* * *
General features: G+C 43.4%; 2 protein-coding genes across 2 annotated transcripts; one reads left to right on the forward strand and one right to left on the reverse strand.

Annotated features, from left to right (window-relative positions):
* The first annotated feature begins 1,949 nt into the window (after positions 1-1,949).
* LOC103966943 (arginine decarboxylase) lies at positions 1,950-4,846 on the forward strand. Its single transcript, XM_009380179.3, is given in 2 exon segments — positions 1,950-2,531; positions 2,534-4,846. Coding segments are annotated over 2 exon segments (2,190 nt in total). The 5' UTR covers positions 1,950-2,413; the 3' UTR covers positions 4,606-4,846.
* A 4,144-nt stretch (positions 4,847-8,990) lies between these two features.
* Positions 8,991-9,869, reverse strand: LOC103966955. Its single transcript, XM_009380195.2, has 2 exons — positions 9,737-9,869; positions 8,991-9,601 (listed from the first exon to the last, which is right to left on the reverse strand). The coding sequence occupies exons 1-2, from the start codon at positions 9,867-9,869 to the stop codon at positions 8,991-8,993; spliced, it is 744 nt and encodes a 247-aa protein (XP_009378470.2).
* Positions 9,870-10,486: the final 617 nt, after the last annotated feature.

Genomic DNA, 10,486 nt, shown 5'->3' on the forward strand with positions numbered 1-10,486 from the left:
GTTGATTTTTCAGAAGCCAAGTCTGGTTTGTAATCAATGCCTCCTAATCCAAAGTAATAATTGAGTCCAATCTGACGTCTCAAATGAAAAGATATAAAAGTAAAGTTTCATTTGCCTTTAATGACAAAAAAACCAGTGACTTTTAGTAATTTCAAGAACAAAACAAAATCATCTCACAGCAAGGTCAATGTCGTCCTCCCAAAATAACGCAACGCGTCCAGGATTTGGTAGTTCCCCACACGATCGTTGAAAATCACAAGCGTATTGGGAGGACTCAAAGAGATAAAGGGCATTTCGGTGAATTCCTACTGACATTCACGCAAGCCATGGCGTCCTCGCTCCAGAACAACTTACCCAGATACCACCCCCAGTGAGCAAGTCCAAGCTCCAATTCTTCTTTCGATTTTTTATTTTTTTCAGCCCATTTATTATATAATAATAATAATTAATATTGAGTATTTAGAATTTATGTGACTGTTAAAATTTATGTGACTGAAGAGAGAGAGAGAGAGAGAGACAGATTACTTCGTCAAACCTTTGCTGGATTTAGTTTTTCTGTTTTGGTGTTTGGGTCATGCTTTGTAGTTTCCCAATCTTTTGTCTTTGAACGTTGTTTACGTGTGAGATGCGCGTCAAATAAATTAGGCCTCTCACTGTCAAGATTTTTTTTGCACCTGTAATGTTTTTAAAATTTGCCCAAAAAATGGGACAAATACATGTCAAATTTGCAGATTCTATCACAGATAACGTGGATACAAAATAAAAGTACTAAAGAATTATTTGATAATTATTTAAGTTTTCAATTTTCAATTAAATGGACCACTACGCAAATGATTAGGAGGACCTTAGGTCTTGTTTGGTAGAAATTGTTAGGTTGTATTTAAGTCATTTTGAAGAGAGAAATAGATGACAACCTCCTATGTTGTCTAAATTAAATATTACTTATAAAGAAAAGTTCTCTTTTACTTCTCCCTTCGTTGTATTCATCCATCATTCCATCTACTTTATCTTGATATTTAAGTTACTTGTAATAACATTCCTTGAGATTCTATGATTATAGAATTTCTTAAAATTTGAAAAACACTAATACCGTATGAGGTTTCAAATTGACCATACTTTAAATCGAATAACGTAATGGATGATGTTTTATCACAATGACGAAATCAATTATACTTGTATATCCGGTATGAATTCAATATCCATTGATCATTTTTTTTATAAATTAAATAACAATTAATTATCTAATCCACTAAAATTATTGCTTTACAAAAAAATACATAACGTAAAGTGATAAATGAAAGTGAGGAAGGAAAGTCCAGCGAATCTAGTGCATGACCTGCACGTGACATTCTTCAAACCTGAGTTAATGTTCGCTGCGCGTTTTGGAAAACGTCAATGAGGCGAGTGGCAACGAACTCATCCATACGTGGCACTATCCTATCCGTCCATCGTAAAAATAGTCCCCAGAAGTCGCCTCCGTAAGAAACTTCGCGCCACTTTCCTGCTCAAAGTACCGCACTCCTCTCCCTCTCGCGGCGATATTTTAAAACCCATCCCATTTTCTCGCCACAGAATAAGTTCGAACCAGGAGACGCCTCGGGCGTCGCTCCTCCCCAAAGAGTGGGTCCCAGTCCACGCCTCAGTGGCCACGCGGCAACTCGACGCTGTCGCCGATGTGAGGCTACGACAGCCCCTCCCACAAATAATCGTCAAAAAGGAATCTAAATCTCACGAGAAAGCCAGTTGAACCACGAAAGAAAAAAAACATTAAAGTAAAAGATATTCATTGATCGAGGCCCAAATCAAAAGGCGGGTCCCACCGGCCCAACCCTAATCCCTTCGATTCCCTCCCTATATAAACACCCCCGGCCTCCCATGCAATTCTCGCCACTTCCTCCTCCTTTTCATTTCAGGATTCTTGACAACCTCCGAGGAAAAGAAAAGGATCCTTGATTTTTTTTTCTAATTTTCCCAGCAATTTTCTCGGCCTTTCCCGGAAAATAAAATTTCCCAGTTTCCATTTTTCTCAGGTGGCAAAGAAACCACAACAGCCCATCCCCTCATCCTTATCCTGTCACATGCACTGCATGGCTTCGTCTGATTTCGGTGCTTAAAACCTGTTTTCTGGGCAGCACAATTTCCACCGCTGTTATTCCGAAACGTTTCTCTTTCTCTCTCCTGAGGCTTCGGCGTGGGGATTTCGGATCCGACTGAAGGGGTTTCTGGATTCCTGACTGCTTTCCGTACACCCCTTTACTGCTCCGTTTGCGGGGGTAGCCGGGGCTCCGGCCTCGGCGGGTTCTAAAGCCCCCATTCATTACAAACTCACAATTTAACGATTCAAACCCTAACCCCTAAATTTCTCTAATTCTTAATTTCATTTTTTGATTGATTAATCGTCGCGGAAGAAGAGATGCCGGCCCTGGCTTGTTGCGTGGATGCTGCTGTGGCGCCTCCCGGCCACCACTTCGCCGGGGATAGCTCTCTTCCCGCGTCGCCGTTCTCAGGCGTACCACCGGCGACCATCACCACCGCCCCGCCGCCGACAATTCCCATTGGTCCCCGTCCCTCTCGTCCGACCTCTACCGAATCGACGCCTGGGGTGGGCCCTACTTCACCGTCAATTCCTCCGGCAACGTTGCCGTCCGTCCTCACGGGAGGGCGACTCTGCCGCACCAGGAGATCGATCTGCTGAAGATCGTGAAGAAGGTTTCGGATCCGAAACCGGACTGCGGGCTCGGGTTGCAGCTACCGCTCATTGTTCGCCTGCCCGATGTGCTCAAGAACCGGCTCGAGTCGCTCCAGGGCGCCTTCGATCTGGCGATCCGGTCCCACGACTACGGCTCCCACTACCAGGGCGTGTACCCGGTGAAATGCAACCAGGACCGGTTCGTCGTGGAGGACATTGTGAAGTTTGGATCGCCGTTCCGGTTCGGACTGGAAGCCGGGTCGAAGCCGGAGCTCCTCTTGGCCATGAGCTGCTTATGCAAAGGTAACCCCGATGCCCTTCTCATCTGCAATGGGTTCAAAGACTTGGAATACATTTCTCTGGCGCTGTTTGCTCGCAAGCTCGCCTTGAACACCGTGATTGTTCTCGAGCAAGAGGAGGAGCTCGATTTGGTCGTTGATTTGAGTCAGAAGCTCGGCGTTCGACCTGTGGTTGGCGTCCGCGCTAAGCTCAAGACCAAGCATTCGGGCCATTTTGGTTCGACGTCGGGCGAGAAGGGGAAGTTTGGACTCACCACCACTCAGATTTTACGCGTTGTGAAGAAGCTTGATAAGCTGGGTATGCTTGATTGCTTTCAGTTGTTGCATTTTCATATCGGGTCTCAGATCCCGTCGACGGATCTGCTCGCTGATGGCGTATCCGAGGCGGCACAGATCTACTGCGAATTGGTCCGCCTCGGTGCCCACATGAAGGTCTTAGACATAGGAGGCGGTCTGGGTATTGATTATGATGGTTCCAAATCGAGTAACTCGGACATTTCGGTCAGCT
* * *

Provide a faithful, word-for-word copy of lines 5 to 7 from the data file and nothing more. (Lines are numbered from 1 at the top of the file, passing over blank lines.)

* A 4,144-nt stretch (positions 4,847-8,990) lies between these two features.
* Positions 8,991-9,869, reverse strand: LOC103966955. Its single transcript, XM_009380195.2, has 2 exons — positions 9,737-9,869; positions 8,991-9,601 (listed from the first exon to the last, which is right to left on the reverse strand). The coding sequence occupies exons 1-2, from the start codon at positions 9,867-9,869 to the stop codon at positions 8,991-8,993; spliced, it is 744 nt and encodes a 247-aa protein (XP_009378470.2).
* Positions 9,870-10,486: the final 617 nt, after the last annotated feature.